Objects and Voices: A Collection of Stories | Smart Museum of Art | Museums | Chicago Reader

Objects and Voices: A Collection of Stories Member Picks Recommended Closing (Theater and Galleries)

When: Feb. 11-June 14 2015

Institutions often treat their anniversaries as a way to trumpet a particular story­, to pick one narrative as the most representative, the most important, or the most publicly worth celebrating. The Smart Museum of Art’s 40th anniversary refuses to tie things up so neatly. Instead, “Objects and Voices: A Collection of Stories” opts for multiple histories; 17 curators associated with the Smart’s past and present have created 17 different exhibitions from the museum’s extensive holdings. The range is dazzling: a group of Rothko paintings tracing the painter’s move from realism to abstraction, objects from Japan’s entries at World’s Fairs, medieval architectural fragments, African-American paintings inspired by Ralph Ellison’s statements about black artists and art. Among the curators—artists, museum professionals, scholars, and students—the one with the highest profile is perhaps Chicago-based painter Kerry James Marshall, whose exhibit “The Naked and the Dead” focuses on nudes and corpses: four images of bodies, sex, and death arranged for your viewing pleasure. The curators all have limited space, but the conciseness of their statements serves to emphasize the individuality of each. The collections of objects on display here speak not with one institutional voice, but with many voices of personal eagerness and insistence: Look, look, look, the curators seem to say, at this history of Asian-American abstraction, at Otto Dix’s war prints, at this assorted collection of acquisitions given in honor of the museum’s 40th anniversary. The whole expresses the bracing joy of discovery, and reflects the fundamental power of art to address ideas both big (mortality) and small (passing interests). “Objects and Voices” is an exhilarating way to experience the Smart Museum’s unique capacity to speak for, and to, many people—an ability that only gets greater with age. Noah Berlatsky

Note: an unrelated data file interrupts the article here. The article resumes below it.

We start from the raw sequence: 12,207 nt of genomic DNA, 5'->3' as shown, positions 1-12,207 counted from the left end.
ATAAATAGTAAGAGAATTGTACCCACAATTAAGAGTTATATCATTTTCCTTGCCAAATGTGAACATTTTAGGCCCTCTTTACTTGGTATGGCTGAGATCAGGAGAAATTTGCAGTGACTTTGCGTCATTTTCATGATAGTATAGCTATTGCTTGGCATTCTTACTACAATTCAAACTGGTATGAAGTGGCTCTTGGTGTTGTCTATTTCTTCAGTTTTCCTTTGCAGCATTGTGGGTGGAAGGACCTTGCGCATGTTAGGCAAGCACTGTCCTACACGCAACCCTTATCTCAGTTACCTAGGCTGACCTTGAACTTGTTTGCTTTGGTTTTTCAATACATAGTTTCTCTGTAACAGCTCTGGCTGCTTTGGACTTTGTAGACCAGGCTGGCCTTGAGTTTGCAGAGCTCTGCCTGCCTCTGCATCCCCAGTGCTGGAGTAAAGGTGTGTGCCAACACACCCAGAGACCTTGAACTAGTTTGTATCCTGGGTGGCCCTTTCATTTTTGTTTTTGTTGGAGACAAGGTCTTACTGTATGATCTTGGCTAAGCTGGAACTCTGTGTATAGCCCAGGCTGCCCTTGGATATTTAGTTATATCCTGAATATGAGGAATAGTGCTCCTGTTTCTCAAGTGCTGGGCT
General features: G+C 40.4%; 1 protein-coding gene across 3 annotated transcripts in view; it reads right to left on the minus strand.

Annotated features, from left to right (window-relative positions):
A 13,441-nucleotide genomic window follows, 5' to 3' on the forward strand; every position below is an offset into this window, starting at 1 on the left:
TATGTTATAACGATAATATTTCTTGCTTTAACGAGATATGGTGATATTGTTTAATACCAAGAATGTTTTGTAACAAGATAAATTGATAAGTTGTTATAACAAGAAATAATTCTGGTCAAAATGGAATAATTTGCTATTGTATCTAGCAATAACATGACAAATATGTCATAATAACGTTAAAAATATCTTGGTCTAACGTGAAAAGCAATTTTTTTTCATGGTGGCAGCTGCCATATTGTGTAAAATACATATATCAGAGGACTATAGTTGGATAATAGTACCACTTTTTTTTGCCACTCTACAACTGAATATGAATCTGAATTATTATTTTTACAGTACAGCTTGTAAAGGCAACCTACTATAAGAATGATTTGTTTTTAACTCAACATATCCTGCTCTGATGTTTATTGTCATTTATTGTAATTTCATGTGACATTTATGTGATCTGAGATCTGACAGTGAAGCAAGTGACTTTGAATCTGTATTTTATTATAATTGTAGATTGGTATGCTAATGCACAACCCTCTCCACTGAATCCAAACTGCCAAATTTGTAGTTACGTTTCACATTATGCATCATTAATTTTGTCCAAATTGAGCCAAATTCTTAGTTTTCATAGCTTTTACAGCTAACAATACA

Add a review


Select a star to rate.